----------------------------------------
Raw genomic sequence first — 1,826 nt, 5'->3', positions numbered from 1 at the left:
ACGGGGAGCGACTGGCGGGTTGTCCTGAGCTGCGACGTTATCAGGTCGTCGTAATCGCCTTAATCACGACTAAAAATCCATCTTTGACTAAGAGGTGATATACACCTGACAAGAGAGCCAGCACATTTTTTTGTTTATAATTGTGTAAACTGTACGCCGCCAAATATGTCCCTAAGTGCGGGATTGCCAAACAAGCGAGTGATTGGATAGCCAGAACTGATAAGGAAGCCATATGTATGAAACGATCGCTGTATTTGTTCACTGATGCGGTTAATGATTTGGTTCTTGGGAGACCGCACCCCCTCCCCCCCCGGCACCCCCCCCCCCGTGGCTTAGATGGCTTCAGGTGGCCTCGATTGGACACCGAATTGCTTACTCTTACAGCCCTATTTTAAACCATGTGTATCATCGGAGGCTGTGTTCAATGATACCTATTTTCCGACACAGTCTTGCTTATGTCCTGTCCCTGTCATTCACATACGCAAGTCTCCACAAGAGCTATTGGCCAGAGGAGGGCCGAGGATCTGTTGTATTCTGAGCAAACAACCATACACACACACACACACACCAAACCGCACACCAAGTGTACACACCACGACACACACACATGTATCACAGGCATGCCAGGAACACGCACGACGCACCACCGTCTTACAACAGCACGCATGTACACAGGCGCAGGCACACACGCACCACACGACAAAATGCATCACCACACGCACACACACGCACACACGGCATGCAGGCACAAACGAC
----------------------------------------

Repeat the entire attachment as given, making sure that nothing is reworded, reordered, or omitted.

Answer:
Raw genomic sequence first — 1,826 nt, 5'->3', positions numbered from 1 at the left:
ACGGGGAGCGACTGGCGGGTTGTCCTGAGCTGCGACGTTATCAGGTCGTCGTAATCGCCTTAATCACGACTAAAAATCCATCTTTGACTAAGAGGTGATATACACCTGACAAGAGAGCCAGCACATTTTTTTGTTTATAATTGTGTAAACTGTACGCCGCCAAATATGTCCCTAAGTGCGGGATTGCCAAACAAGCGAGTGATTGGATAGCCAGAACTGATAAGGAAGCCATATGTATGAAACGATCGCTGTATTTGTTCACTGATGCGGTTAATGATTTGGTTCTTGGGAGACCGCACCCCCTCCCCCCCCGGCACCCCCCCCCCCGTGGCTTAGATGGCTTCAGGTGGCCTCGATTGGACACCGAATTGCTTACTCTTACAGCCCTATTTTAAACCATGTGTATCATCGGAGGCTGTGTTCAATGATACCTATTTTCCGACACAGTCTTGCTTATGTCCTGTCCCTGTCATTCACATACGCAAGTCTCCACAAGAGCTATTGGCCAGAGGAGGGCCGAGGATCTGTTGTATTCTGAGCAAACAACCATACACACACACACACACACCAAACCGCACACCAAGTGTACACACCACGACACACACACATGTATCACAGGCATGCCAGGAACACGCACGACGCACCACCGTCTTACAACAGCACGCATGTACACAGGCGCAGGCACACACGCACCACACGACAAAATGCATCACCACACGCACACACACGCACACACGGCATGCAGGCACAAACGAC